Three Key Pros and Cons of the Amazon Lending Program

So, your brand was just invited to the Amazon Lending Program. Now, you’re left wondering, “Is this worth it?”

For many, it’s a difficult, if not impossible, question to answer. According to Amazon, “Sellers on Amazon worldwide used capital from Amazon Lending loans to grow sales by an estimated $4 billion.” That’s an impressive number, and, for many brands, getting cash through Amazon is an appealing and unique alternative to traditional lending through a bank.

But, even if you haven’t been invited to the program yet, it makes sense to assess its potential just in case you get the OK from Amazon. If you know lending is in your brand’s future, it makes sense to research all the options for their opportunities and threats.

Solid details about the success of the lending program are few and far between, but we parsed information straight from Amazon, the praise and criticism from customers new and old, and what we’ve seen from our own clients. Before we get into the pros and cons of going with the Amazon Lending Program, let’s make sure we know what it’s all about.

 

Amazon Lending Program Q&A

“We created Amazon Lending to make it simple for up-and-coming small businesses to efficiently get a business loan, because we know that an infusion of capital at the right moment can put a small business on the path to even greater success,” said Peeyush Nahar, VP for Amazon Marketplace. “Amazon is providing capital to small businesses to help them expand inventory and operations at a critical period of their growth.”

According to a recent Amazon statement, more than 20,000 small businesses have received a loan via its lending program and more than half of those have returned for a second loan from the company.

Amazon Lending Program Q&A - Bobsled Marketing.jpg

How long has the program been around, and where is it offered? 

The program began in 2012, and was originally only available for brands in the United States and Japan. In 2015, Amazon expanded into the United Kingdom, and is currently looking into seven more countries: Canada, France, Germany, India, Italy, Spain, and China.

How much does Amazon loan out?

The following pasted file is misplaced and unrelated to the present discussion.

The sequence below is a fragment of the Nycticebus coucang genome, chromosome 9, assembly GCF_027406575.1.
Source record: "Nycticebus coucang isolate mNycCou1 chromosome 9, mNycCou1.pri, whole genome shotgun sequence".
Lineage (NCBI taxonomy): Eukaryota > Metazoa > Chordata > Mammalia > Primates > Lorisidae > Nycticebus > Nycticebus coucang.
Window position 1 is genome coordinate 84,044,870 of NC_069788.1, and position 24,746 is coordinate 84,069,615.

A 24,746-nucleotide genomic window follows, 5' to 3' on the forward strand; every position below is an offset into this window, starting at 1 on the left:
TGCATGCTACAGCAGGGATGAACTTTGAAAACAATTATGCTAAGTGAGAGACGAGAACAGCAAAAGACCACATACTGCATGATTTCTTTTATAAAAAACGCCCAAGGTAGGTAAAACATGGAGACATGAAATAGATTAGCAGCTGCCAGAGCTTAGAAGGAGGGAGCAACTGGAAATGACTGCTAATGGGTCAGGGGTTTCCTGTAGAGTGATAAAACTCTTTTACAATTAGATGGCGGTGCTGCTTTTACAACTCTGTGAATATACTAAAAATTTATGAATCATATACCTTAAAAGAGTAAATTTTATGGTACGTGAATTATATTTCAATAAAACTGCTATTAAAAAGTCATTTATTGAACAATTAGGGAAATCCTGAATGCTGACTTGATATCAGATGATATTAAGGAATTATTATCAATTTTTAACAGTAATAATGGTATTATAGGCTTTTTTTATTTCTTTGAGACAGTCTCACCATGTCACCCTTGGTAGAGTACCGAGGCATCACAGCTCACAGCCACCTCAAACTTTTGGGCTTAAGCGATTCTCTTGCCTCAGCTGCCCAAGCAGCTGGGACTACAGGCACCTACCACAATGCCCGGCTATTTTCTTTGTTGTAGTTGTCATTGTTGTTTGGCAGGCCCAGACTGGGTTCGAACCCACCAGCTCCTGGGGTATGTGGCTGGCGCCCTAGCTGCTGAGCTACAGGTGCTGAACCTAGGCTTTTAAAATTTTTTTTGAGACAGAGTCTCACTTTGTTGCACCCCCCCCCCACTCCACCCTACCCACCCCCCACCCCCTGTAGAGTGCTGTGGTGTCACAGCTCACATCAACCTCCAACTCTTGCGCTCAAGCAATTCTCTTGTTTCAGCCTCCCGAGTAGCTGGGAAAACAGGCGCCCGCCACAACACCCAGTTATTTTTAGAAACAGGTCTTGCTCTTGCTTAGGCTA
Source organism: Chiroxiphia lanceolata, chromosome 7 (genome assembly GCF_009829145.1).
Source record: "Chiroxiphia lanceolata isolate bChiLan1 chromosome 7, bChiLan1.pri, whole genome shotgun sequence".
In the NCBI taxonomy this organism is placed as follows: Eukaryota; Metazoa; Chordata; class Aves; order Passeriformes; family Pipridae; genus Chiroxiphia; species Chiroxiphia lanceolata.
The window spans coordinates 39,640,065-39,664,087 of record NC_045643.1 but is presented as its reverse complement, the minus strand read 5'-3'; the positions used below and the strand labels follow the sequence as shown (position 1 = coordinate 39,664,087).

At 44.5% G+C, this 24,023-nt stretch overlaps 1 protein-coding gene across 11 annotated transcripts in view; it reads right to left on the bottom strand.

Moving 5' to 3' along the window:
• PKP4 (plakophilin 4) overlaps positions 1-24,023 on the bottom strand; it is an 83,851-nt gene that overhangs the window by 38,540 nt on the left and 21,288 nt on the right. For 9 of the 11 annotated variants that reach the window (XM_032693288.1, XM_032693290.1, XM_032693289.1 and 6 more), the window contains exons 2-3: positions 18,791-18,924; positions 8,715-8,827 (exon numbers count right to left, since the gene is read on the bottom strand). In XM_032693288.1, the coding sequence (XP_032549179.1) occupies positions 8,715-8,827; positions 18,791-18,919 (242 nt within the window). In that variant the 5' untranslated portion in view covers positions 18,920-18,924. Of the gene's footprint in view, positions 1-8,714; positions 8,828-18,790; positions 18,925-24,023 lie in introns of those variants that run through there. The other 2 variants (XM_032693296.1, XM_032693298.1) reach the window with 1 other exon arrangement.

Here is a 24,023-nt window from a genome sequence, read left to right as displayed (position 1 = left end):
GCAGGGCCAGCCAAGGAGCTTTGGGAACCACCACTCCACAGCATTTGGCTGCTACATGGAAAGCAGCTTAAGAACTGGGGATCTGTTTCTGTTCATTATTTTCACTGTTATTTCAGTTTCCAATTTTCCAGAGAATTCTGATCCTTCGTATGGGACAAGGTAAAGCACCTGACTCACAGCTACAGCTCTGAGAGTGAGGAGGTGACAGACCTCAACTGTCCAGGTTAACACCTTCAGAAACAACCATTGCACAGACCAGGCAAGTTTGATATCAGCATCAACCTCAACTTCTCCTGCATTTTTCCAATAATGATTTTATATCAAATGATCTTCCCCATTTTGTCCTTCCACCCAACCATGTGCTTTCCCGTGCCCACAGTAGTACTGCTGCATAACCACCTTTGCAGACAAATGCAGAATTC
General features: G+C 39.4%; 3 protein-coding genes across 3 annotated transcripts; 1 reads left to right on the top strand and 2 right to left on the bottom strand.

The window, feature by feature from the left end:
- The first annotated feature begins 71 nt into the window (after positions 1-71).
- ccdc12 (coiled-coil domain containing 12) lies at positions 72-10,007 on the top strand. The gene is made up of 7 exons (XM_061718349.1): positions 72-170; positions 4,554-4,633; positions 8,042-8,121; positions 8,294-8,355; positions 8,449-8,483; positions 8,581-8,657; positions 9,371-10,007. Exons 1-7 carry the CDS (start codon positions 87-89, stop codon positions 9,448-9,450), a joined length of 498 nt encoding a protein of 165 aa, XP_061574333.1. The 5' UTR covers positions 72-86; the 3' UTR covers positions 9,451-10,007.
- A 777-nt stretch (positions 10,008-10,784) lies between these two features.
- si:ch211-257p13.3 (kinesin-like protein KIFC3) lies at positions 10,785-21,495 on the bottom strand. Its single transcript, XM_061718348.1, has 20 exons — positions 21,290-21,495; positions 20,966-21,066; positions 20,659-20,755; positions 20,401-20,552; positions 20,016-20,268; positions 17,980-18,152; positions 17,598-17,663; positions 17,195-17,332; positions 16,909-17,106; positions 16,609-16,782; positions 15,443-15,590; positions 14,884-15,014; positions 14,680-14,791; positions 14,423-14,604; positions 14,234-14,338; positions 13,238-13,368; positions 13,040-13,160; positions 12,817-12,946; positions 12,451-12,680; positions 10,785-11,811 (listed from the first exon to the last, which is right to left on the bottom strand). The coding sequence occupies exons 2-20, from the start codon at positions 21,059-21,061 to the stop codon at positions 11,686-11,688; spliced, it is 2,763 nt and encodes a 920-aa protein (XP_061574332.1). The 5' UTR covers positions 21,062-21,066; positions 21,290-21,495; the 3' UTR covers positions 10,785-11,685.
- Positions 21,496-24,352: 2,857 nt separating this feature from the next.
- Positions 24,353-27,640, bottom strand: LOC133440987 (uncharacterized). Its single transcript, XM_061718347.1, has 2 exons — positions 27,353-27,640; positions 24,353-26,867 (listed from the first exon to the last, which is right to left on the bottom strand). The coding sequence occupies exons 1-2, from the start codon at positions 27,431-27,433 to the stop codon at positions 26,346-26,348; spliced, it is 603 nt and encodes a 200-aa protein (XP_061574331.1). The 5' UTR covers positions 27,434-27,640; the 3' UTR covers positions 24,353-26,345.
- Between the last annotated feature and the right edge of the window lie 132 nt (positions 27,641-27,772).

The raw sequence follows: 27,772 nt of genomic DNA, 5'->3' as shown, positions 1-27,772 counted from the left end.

Loans can be for as little as $1,000 to as much as $750,000.

Example of an Amazon Lending offer.

Example of an Amazon Lending offer.

What are the typical terms for these loans?

Typically, terms for loans given out by Amazon are short—4-6 months—compared to more traditional short-term loans from banks, which can range from 3-18 months.

What can the loan be used for?

With traditional lenders, there’s often more flexibility how you spend the cash, but the bank will certainly want to know about your plans. With Amazon, these loans must be used to finance more inventory. If a lack of inventory is holding your business back, this could be an ideal scenario, although the inventory purchased with an Amazon loan must be sold through the Amazon marketplace.

What kind of interest rates can I expect with an Amazon loan?

Amazon has published no information about what the standard APR is, or even the potential range. Between information available via discussion boards and from our own clients, we can safely say that most interest rates range between 6% and 14%, which are generally in-line with traditional loans from banks.

How is payment handled?

During the loan application process, you and Amazon will come to an agreement about how quickly the loan will be repaid, based on the terms of the loan. Amazon takes a fixed amount from your Seller Account each month, regardless of your sales performance.

 

3 Key Pros and Cons of the Amazon Lending Program

Pro: The easiest loan application you’ll find anywhere

One of the biggest pain points in applying for a traditional business loan with a bank is the amount of paperwork required in order to get approved. Even smaller businesses are looking at an administrative process that can take weeks or months. For those who need to move quickly, a bank might not be the best option.

With Amazon, they do the hard work of determining your eligibility for you, based on your sales performance. On one hand, that means you can’t rely on getting an invitation, but if one is offered to your brand, there’s nothing more that you need to do—other than accept it—to get up and running with some more capital.